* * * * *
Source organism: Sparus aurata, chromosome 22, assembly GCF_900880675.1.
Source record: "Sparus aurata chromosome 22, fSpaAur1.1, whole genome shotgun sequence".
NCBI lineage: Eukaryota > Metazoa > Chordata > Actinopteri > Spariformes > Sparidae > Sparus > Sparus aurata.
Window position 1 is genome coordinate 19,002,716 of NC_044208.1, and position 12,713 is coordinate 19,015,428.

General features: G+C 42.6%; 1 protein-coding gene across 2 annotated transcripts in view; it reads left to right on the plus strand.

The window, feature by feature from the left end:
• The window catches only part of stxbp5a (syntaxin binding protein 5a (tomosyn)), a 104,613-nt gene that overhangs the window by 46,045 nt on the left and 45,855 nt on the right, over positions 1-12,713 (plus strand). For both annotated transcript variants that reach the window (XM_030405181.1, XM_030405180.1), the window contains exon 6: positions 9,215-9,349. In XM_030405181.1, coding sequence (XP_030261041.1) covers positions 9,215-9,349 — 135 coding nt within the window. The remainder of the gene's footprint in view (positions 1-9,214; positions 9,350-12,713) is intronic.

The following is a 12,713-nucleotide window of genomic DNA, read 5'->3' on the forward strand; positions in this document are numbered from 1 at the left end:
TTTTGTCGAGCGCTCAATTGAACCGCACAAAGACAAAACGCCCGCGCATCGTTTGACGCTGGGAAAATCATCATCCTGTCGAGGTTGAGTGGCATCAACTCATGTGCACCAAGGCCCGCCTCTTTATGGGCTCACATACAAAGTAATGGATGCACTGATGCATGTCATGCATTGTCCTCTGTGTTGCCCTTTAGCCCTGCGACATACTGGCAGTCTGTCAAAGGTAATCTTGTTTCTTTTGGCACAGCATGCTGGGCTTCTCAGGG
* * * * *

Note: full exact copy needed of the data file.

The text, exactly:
Source organism: Sparus aurata, chromosome 22, assembly GCF_900880675.1.
Source record: "Sparus aurata chromosome 22, fSpaAur1.1, whole genome shotgun sequence".
NCBI lineage: Eukaryota > Metazoa > Chordata > Actinopteri > Spariformes > Sparidae > Sparus > Sparus aurata.
Window position 1 is genome coordinate 19,002,716 of NC_044208.1, and position 12,713 is coordinate 19,015,428.

General features: G+C 42.6%; 1 protein-coding gene across 2 annotated transcripts in view; it reads left to right on the plus strand.

The window, feature by feature from the left end:
• The window catches only part of stxbp5a (syntaxin binding protein 5a (tomosyn)), a 104,613-nt gene that overhangs the window by 46,045 nt on the left and 45,855 nt on the right, over positions 1-12,713 (plus strand). For both annotated transcript variants that reach the window (XM_030405181.1, XM_030405180.1), the window contains exon 6: positions 9,215-9,349. In XM_030405181.1, coding sequence (XP_030261041.1) covers positions 9,215-9,349 — 135 coding nt within the window. The remainder of the gene's footprint in view (positions 1-9,214; positions 9,350-12,713) is intronic.

The following is a 12,713-nucleotide window of genomic DNA, read 5'->3' on the forward strand; positions in this document are numbered from 1 at the left end:
TTTTGTCGAGCGCTCAATTGAACCGCACAAAGACAAAACGCCCGCGCATCGTTTGACGCTGGGAAAATCATCATCCTGTCGAGGTTGAGTGGCATCAACTCATGTGCACCAAGGCCCGCCTCTTTATGGGCTCACATACAAAGTAATGGATGCACTGATGCATGTCATGCATTGTCCTCTGTGTTGCCCTTTAGCCCTGCGACATACTGGCAGTCTGTCAAAGGTAATCTTGTTTCTTTTGGCACAGCATGCTGGGCTTCTCAGGG